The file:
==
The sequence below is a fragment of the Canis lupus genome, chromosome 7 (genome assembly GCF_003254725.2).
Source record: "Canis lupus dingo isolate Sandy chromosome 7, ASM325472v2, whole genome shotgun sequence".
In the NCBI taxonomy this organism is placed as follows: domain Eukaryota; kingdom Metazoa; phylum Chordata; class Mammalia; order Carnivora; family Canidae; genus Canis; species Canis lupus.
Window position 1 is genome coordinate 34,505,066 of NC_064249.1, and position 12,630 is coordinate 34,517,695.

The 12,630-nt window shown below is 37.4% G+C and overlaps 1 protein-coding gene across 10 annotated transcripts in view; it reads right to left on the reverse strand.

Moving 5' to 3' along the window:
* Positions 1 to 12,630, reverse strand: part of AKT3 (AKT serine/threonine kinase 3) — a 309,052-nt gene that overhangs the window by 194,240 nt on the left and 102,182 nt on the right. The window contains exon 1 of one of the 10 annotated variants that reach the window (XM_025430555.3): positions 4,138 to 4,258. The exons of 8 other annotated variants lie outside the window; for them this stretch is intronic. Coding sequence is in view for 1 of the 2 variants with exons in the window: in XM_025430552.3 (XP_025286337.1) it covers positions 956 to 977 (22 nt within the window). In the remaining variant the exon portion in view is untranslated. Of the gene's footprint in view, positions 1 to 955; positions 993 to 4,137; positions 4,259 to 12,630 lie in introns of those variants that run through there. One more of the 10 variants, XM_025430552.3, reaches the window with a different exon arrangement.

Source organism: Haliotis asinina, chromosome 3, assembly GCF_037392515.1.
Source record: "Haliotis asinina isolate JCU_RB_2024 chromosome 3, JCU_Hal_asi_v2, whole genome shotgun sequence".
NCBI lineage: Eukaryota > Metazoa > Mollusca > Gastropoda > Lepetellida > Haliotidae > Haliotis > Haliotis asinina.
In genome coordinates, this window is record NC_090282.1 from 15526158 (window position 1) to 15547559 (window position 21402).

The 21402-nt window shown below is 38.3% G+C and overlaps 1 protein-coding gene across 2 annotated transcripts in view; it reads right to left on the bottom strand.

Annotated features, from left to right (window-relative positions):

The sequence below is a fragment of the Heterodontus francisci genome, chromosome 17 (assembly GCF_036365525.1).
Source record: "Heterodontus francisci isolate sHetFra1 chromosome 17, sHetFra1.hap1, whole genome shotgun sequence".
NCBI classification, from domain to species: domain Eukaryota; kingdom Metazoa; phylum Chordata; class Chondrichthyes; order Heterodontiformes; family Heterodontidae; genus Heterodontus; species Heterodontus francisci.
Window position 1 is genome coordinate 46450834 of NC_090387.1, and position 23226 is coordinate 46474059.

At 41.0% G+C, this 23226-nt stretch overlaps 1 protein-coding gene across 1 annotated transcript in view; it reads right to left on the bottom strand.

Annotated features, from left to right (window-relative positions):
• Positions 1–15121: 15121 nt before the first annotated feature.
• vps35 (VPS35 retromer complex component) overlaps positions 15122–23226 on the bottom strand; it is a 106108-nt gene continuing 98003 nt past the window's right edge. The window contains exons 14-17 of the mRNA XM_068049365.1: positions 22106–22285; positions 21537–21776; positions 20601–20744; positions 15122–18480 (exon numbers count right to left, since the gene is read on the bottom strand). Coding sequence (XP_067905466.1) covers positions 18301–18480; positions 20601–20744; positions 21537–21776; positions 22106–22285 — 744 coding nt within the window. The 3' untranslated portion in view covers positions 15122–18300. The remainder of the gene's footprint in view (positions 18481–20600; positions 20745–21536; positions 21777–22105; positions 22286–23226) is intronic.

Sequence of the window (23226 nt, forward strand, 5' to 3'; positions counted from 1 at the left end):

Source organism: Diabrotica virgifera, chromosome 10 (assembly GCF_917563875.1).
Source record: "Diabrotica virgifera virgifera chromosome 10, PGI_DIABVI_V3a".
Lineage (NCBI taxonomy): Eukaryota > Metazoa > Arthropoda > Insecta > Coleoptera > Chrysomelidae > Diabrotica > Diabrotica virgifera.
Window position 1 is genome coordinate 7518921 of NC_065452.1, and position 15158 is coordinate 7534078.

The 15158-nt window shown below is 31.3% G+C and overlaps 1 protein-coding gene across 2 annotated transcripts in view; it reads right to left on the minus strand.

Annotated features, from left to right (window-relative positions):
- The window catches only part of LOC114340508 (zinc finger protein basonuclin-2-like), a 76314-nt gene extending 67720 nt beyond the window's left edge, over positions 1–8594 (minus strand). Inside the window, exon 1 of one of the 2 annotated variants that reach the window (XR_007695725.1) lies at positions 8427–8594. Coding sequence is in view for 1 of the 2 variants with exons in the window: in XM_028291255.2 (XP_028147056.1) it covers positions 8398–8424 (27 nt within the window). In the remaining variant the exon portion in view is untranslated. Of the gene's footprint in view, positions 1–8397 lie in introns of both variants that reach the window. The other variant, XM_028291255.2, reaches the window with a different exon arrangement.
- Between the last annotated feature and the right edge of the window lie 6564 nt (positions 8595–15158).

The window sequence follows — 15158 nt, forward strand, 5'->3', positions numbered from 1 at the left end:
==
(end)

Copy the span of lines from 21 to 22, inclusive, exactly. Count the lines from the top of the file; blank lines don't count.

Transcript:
• vps35 (VPS35 retromer complex component) overlaps positions 15122–23226 on the bottom strand; it is a 106108-nt gene continuing 98003 nt past the window's right edge. The window contains exons 14-17 of the mRNA XM_068049365.1: positions 22106–22285; positions 21537–21776; positions 20601–20744; positions 15122–18480 (exon numbers count right to left, since the gene is read on the bottom strand). Coding sequence (XP_067905466.1) covers positions 18301–18480; positions 20601–20744; positions 21537–21776; positions 22106–22285 — 744 coding nt within the window. The 3' untranslated portion in view covers positions 15122–18300. The remainder of the gene's footprint in view (positions 18481–20600; positions 20745–21536; positions 21777–22105; positions 22286–23226) is intronic.

Sequence of the window (23226 nt, forward strand, 5' to 3'; positions counted from 1 at the left end):